Housing Authority voucher levels climb with an emphasis on family-size rentals
The Cambridge Housing Authority is raising the maximum rent levels it will subsidize for almost 1,000 low-income individuals and families with rent vouchers by up to 8 percent, but the new standards still fall far below surging market rents in Cambridge.
The authority’s board okayed new “payment standards” for the $12 million rent subsidy program this week, with the standards set to take effect Sept. 1. People with vouchers generally pay 30 percent of their income for rent and the authority pays the rest, up to the payment standard for that size apartment.
Since market rents are much higher than the standards, an increasing number of poor families with vouchers are leaving Cambridge to rent in more affordable communities, including Somerville, Medford, Boston, Malden and Everett, according to a study done for the authority a year ago. Those were the top five among 31 cities and towns where Cambridge voucher holders lived, including communities as far away as Burlington, Salem and Rockport.
The study found that the percentage of voucher holders living in Cambridge dropped from 93 percent in 2004 to 77 percent in 2008. The number now is about 60 percent of about 960 voucher recipients, Deputy Executive Director Michael Johnston said.
The new rent standards range from $1,242 a month for a studio, an increase of $24, to $2,191 for a four-bedroom apartment, an increase of $155. The maximum for studios, one- and two-bedroom apartments is less than 3 percent higher than the previous level; the subsidy limit for larger, family-size apartments will rise 7 percent to 8 percent.
Market rents range from $2,134 for a studio to $5,213 for four bedrooms, according to an analysis for the authority, almost double to more than double the voucher maximums.The authority last raised the maximum in 2010.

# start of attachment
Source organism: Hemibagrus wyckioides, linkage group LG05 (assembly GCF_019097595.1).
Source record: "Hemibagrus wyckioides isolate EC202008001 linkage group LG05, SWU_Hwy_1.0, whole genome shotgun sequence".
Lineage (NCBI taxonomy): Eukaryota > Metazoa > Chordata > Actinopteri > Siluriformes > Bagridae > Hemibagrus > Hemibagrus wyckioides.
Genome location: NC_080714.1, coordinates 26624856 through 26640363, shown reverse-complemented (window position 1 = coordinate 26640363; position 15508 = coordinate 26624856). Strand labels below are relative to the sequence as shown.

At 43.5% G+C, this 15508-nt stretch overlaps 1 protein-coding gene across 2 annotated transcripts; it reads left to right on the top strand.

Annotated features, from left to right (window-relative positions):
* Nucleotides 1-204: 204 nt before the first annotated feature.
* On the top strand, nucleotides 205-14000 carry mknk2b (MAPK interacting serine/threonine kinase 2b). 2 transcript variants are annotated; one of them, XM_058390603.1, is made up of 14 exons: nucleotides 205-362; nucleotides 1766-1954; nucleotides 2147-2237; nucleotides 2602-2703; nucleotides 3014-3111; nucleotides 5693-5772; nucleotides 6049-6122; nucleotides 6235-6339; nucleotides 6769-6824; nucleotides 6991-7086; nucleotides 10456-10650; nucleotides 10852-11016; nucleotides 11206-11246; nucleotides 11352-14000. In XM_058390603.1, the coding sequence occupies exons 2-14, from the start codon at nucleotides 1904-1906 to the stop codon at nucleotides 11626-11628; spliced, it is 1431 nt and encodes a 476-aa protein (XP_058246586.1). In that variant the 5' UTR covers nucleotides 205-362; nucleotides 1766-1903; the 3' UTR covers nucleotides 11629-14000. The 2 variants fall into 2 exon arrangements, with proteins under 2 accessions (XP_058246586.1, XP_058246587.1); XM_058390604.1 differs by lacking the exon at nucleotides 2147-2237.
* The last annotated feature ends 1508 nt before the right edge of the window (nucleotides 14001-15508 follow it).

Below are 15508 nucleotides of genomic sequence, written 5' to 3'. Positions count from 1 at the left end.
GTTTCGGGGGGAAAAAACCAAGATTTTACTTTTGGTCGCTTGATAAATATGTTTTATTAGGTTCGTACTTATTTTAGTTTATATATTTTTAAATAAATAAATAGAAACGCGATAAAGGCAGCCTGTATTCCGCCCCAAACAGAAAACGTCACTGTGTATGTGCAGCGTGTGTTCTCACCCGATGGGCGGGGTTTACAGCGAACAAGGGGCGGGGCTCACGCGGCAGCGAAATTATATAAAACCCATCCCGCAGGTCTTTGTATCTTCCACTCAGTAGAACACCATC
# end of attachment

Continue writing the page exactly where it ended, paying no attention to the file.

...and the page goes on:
A memo to the board from Marcia Franklin, director of leased housing, said raising the limit will increase the cost of the program and could reduce “the number of families we can serve.” Johnston said costs will go up $719,000, about 6 percent, “but this does not happen overnight.”
It will take a year to 18 months for the full impact to take effect, and the authority expects to get more federal funding while saving money from “the normal workings of the program,” Johnston said. Besides, the families living outside Cambridge mostly rent for less, so their subsidy is lower, he said.
“Essentially, the impact should be minimal and the overall number of households subsidized will not change,” Johnston said.
Those “market rent” numbers are nonsense
Agreed. I have a one-bedroom recently raised to “market rate” going for less than the “average” studio rate cited by the Housing Authority.
My one’s top out at $1500
My two beds range from 1575-1700
My three’s go from 1900-2550
My fours are 2950-4000
I figure I’m either at or slightly below where the “market” is. I dont know who is paying $5k+ for a four bed but I hope it comes with a swimming pool and a robot butler.
The payment standards include all utilities. If your rent is $1500 and the utilities are estimated at $300 then the landlord gets $1200.